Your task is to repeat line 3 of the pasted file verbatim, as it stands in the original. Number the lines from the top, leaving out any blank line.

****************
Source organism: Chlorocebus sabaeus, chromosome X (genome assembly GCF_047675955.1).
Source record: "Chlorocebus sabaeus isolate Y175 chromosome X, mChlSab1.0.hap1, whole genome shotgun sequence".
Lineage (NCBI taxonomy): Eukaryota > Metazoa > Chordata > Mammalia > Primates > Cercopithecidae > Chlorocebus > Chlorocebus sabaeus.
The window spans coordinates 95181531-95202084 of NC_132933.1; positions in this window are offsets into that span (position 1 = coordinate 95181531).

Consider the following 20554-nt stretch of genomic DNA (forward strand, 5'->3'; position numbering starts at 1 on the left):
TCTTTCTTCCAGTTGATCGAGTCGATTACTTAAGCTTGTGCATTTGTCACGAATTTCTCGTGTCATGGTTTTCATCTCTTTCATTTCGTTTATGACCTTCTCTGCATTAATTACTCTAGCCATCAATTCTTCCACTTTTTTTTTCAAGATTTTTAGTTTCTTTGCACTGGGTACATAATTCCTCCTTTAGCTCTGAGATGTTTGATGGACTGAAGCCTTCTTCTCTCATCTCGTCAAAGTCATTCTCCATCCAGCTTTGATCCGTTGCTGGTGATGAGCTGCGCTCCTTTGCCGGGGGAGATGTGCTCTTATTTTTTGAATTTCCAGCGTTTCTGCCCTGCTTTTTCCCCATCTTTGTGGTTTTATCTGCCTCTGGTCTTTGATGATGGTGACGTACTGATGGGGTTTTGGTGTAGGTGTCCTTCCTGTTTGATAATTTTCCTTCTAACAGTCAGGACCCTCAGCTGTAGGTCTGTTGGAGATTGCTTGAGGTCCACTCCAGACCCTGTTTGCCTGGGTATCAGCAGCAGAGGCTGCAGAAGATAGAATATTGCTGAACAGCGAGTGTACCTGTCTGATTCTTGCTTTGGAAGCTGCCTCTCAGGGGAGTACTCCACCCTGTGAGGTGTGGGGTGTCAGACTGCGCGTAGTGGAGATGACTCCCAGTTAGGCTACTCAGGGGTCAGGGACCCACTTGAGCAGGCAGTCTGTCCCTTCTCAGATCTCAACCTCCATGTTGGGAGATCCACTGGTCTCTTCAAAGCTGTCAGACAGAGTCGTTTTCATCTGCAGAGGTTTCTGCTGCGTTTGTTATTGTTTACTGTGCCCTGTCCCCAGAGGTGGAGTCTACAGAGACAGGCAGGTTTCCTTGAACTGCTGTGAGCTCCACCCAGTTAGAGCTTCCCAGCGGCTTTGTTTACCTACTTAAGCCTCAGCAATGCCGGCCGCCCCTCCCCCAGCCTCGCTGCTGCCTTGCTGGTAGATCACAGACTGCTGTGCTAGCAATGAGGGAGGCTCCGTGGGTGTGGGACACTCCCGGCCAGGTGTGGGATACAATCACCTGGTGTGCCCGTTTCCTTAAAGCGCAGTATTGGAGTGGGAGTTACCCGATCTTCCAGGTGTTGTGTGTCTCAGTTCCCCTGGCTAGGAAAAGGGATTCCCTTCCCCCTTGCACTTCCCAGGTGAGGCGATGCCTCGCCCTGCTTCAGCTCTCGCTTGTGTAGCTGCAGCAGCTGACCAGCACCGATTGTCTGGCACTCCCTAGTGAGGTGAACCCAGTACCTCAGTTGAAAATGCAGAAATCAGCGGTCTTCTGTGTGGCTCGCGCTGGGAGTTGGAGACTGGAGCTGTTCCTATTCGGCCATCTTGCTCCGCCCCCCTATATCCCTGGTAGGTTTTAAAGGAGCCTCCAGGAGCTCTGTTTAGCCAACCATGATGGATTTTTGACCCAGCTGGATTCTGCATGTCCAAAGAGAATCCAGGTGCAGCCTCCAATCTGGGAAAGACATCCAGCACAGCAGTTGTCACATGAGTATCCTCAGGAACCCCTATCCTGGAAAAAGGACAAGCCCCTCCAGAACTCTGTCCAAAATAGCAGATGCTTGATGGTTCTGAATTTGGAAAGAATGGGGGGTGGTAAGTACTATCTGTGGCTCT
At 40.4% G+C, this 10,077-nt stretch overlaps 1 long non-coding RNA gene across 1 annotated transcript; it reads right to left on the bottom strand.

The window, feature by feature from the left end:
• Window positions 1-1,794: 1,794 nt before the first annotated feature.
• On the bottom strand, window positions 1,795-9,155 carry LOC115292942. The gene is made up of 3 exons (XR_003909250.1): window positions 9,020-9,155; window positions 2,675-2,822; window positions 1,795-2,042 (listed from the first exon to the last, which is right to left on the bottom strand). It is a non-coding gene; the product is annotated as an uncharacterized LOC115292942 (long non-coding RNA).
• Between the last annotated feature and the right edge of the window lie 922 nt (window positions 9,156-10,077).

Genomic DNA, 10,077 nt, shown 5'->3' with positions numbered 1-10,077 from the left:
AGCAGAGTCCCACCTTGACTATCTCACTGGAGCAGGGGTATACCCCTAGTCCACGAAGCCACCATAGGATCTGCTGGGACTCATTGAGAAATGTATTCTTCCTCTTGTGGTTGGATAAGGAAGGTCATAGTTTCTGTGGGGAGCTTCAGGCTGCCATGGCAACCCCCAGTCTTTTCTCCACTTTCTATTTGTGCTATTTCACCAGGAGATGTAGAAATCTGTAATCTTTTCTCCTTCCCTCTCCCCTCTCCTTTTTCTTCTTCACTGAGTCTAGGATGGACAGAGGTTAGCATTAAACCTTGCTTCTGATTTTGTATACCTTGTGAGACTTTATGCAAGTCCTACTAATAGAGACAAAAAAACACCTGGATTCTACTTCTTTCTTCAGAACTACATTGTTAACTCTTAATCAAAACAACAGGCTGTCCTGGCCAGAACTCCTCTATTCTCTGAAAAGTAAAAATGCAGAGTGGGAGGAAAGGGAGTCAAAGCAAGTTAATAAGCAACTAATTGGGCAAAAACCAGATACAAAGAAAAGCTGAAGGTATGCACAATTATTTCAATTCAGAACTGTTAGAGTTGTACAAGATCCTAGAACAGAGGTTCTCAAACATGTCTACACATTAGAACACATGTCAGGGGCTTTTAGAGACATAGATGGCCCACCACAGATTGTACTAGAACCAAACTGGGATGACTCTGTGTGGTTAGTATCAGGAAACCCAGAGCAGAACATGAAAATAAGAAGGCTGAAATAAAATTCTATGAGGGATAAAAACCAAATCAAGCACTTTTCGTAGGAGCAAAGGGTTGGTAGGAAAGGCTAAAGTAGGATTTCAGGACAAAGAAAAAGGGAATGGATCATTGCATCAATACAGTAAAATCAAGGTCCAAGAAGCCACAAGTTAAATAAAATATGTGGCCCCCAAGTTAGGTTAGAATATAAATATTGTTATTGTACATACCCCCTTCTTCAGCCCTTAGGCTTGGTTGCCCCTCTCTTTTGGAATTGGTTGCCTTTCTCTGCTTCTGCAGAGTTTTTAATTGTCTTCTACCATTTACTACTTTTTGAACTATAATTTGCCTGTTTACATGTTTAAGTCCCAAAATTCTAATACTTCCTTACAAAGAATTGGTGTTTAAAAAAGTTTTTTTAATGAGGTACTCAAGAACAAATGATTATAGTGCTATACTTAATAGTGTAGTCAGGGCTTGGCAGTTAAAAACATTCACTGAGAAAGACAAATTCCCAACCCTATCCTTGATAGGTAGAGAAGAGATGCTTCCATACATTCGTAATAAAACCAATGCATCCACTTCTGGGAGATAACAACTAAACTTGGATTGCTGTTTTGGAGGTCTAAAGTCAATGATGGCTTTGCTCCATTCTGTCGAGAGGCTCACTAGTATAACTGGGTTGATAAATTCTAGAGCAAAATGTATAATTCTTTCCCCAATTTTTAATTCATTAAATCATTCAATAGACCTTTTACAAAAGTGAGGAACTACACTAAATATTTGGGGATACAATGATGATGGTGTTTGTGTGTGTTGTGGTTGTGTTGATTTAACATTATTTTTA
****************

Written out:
Lineage (NCBI taxonomy): Eukaryota > Metazoa > Chordata > Mammalia > Primates > Cercopithecidae > Chlorocebus > Chlorocebus sabaeus.